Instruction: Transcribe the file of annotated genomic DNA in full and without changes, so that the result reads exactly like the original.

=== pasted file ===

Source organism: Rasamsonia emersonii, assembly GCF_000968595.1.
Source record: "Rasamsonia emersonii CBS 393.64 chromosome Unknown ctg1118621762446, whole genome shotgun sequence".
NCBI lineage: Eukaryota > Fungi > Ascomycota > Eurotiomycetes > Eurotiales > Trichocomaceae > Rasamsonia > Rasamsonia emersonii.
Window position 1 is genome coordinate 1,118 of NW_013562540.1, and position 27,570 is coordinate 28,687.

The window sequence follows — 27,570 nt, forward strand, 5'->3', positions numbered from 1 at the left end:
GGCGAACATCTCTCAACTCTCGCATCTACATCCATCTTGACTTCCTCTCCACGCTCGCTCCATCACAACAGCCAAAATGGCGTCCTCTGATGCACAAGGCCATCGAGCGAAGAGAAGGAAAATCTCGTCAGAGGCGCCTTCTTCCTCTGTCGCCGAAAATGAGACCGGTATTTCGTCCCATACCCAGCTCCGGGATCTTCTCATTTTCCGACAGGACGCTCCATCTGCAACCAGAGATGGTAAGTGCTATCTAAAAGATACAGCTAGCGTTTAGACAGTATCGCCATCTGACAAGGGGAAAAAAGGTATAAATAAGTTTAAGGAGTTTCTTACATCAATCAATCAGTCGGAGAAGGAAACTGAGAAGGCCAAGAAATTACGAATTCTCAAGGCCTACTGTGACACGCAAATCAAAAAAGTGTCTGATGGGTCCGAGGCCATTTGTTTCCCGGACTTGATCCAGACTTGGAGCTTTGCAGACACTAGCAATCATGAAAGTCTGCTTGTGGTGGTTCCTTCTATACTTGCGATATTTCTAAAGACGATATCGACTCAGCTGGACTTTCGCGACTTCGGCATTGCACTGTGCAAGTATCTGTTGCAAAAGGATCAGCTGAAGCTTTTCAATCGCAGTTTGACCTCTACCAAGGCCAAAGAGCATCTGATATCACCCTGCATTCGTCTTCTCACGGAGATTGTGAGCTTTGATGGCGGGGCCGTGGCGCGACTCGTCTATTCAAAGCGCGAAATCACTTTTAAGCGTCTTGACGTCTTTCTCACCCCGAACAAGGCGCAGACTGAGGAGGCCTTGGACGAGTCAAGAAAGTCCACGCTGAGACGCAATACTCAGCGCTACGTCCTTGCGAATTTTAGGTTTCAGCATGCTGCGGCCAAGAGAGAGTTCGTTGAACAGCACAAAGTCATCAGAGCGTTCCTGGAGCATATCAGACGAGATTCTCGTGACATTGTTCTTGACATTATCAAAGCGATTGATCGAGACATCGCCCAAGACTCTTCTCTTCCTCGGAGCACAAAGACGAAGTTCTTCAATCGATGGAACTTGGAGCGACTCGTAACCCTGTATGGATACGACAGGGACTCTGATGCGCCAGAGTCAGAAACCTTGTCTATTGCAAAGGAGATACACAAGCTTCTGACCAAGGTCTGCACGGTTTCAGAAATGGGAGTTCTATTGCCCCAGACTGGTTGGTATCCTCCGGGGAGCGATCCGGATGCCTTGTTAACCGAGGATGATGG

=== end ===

Source organism: Rasamsonia emersonii, assembly GCF_000968595.1.
Source record: "Rasamsonia emersonii CBS 393.64 chromosome Unknown ctg1118621762446, whole genome shotgun sequence".
NCBI lineage: Eukaryota > Fungi > Ascomycota > Eurotiomycetes > Eurotiales > Trichocomaceae > Rasamsonia > Rasamsonia emersonii.
Window position 1 is genome coordinate 1,118 of NW_013562540.1, and position 27,570 is coordinate 28,687.

The window sequence follows — 27,570 nt, forward strand, 5'->3', positions numbered from 1 at the left end:
GGCGAACATCTCTCAACTCTCGCATCTACATCCATCTTGACTTCCTCTCCACGCTCGCTCCATCACAACAGCCAAAATGGCGTCCTCTGATGCACAAGGCCATCGAGCGAAGAGAAGGAAAATCTCGTCAGAGGCGCCTTCTTCCTCTGTCGCCGAAAATGAGACCGGTATTTCGTCCCATACCCAGCTCCGGGATCTTCTCATTTTCCGACAGGACGCTCCATCTGCAACCAGAGATGGTAAGTGCTATCTAAAAGATACAGCTAGCGTTTAGACAGTATCGCCATCTGACAAGGGGAAAAAAGGTATAAATAAGTTTAAGGAGTTTCTTACATCAATCAATCAGTCGGAGAAGGAAACTGAGAAGGCCAAGAAATTACGAATTCTCAAGGCCTACTGTGACACGCAAATCAAAAAAGTGTCTGATGGGTCCGAGGCCATTTGTTTCCCGGACTTGATCCAGACTTGGAGCTTTGCAGACACTAGCAATCATGAAAGTCTGCTTGTGGTGGTTCCTTCTATACTTGCGATATTTCTAAAGACGATATCGACTCAGCTGGACTTTCGCGACTTCGGCATTGCACTGTGCAAGTATCTGTTGCAAAAGGATCAGCTGAAGCTTTTCAATCGCAGTTTGACCTCTACCAAGGCCAAAGAGCATCTGATATCACCCTGCATTCGTCTTCTCACGGAGATTGTGAGCTTTGATGGCGGGGCCGTGGCGCGACTCGTCTATTCAAAGCGCGAAATCACTTTTAAGCGTCTTGACGTCTTTCTCACCCCGAACAAGGCGCAGACTGAGGAGGCCTTGGACGAGTCAAGAAAGTCCACGCTGAGACGCAATACTCAGCGCTACGTCCTTGCGAATTTTAGGTTTCAGCATGCTGCGGCCAAGAGAGAGTTCGTTGAACAGCACAAAGTCATCAGAGCGTTCCTGGAGCATATCAGACGAGATTCTCGTGACATTGTTCTTGACATTATCAAAGCGATTGATCGAGACATCGCCCAAGACTCTTCTCTTCCTCGGAGCACAAAGACGAAGTTCTTCAATCGATGGAACTTGGAGCGACTCGTAACCCTGTATGGATACGACAGGGACTCTGATGCGCCAGAGTCAGAAACCTTGTCTATTGCAAAGGAGATACACAAGCTTCTGACCAAGGTCTGCACGGTTTCAGAAATGGGAGTTCTATTGCCCCAGACTGGTTGGTATCCTCCGGGGAGCGATCCGGATGCCTTGTTAACCGAGGATGATGG